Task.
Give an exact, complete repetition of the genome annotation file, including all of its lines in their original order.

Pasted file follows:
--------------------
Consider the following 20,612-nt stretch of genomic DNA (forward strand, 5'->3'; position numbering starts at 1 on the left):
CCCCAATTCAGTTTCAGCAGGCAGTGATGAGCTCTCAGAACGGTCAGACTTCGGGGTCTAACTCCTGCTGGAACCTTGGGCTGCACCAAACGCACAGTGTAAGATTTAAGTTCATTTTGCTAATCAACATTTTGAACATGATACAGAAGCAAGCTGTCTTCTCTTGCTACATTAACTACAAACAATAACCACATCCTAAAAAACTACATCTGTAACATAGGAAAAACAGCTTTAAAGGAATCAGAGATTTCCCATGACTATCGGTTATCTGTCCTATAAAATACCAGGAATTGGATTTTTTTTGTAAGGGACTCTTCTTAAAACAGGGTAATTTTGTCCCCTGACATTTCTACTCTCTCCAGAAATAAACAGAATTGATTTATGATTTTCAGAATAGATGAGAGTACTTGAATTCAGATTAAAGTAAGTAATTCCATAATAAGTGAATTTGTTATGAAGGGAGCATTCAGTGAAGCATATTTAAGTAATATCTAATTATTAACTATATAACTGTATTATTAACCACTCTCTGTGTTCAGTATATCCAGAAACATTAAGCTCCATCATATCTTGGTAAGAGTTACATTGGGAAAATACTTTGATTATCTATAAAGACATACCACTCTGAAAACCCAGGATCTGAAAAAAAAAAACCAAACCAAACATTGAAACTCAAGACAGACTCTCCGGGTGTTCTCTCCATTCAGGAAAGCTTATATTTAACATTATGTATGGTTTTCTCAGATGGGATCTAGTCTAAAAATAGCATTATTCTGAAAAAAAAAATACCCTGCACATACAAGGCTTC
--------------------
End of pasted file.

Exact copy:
Consider the following 20,612-nt stretch of genomic DNA (forward strand, 5'->3'; position numbering starts at 1 on the left):
CCCCAATTCAGTTTCAGCAGGCAGTGATGAGCTCTCAGAACGGTCAGACTTCGGGGTCTAACTCCTGCTGGAACCTTGGGCTGCACCAAACGCACAGTGTAAGATTTAAGTTCATTTTGCTAATCAACATTTTGAACATGATACAGAAGCAAGCTGTCTTCTCTTGCTACATTAACTACAAACAATAACCACATCCTAAAAAACTACATCTGTAACATAGGAAAAACAGCTTTAAAGGAATCAGAGATTTCCCATGACTATCGGTTATCTGTCCTATAAAATACCAGGAATTGGATTTTTTTTGTAAGGGACTCTTCTTAAAACAGGGTAATTTTGTCCCCTGACATTTCTACTCTCTCCAGAAATAAACAGAATTGATTTATGATTTTCAGAATAGATGAGAGTACTTGAATTCAGATTAAAGTAAGTAATTCCATAATAAGTGAATTTGTTATGAAGGGAGCATTCAGTGAAGCATATTTAAGTAATATCTAATTATTAACTATATAACTGTATTATTAACCACTCTCTGTGTTCAGTATATCCAGAAACATTAAGCTCCATCATATCTTGGTAAGAGTTACATTGGGAAAATACTTTGATTATCTATAAAGACATACCACTCTGAAAACCCAGGATCTGAAAAAAAAAAACCAAACCAAACATTGAAACTCAAGACAGACTCTCCGGGTGTTCTCTCCATTCAGGAAAGCTTATATTTAACATTATGTATGGTTTTCTCAGATGGGATCTAGTCTAAAAATAGCATTATTCTGAAAAAAAAAATACCCTGCACATACAAGGCTTC